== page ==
The awarding body considered their research, which led to the discovery
of discovery that mature, differentiated cells can be reprogrammed to a
pluripotent stem cell state.
This represents a paradigm shift in
our understanding of cellular differentiation and of the plasticity of
the differentiated state, the Nobel institute writes in a press release
that accompanies the award.
Cellular differentiation appears as a unidirectional process,
where undifferentiated cells mature to various specialised cell fates,
such as neurons, muscle and skin cells.
The prevalent view during the first half of the 20th
century was that the mature cells were permanently locked into
the differentiated state, and unable to return
to a fully immature, pluripotent stem cell state, the
See detailed description of the research here
Sir John B. Gurdon
was born in 1933 in Dippenhall, UK. He received his Doctorate from the
University of Oxford in 1960 and was a postdoctoral fellow at
California Institute of Technology. He joined Cambridge University, UK,
in 1972 and has served as Professor of Cell Biology and Master of
Magdalene College. Gurdon is currently at the Gurdon Institute in
John B. Gurdon discovered in 1962 that the specialisation of cells is reversible. In a classic experiment, he
replaced the immature cell nucleus in an egg cell of a frog with the
nucleus from a mature intestinal cell. This modified egg cell developed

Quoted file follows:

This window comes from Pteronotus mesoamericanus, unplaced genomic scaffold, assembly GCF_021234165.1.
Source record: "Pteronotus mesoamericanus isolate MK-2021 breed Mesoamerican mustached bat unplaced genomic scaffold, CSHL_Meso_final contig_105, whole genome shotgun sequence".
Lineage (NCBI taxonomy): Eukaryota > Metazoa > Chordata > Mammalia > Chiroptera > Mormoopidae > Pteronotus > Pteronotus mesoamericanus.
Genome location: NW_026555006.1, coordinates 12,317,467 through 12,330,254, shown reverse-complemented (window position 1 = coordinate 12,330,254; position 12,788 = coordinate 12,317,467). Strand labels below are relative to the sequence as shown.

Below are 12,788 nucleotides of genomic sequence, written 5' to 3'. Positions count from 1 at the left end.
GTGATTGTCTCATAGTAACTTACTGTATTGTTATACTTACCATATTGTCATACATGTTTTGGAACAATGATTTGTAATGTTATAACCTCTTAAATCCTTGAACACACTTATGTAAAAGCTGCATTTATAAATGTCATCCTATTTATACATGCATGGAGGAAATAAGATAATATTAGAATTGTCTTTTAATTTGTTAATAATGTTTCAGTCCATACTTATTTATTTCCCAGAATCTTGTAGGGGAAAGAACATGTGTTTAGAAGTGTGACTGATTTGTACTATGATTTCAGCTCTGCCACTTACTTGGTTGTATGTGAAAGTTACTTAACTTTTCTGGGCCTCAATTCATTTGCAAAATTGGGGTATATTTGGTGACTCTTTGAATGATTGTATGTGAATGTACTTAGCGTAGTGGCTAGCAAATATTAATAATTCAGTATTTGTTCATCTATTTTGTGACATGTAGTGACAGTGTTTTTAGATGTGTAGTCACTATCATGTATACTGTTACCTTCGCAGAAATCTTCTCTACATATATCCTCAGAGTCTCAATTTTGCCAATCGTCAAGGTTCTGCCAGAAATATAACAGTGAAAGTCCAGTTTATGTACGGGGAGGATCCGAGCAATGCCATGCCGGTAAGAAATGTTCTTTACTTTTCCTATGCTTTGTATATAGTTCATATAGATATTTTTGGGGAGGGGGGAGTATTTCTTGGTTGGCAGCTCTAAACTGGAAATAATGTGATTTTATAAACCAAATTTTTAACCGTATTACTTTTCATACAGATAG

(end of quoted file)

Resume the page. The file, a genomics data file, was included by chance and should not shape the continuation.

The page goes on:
into a normal tadpole. The DNA of the mature cell still had all the
information needed to develop all cells in the frog.
Shinya Yamanaka was
born in Osaka, Japan in 1962. He obtained his MD in 1987 at Kobe
University and trained as an orthopaedic surgeon before switching to
basic research. Yamanaka received his PhD at Osaka University in 1993,
after which he worked at the Gladstone Institute in San Francisco and
Nara Institute of
Science and Technology in Japan. Yamanaka is currently Professor at
Kyoto University and also affiliated with the Gladstone Institute.
Shinya Yamanaka discovered more
than 40 years later, in 2006, how intact mature cells in mice could be
reprogrammed to become immature stem cells. Surprisingly, by
introducing only a few genes, he could reprogram mature cells to become
pluripotent stem cells, i.e. immature cells that are able to develop
into all types of cells in the body.
Related report Stem cell experts win Nobel prize : BBC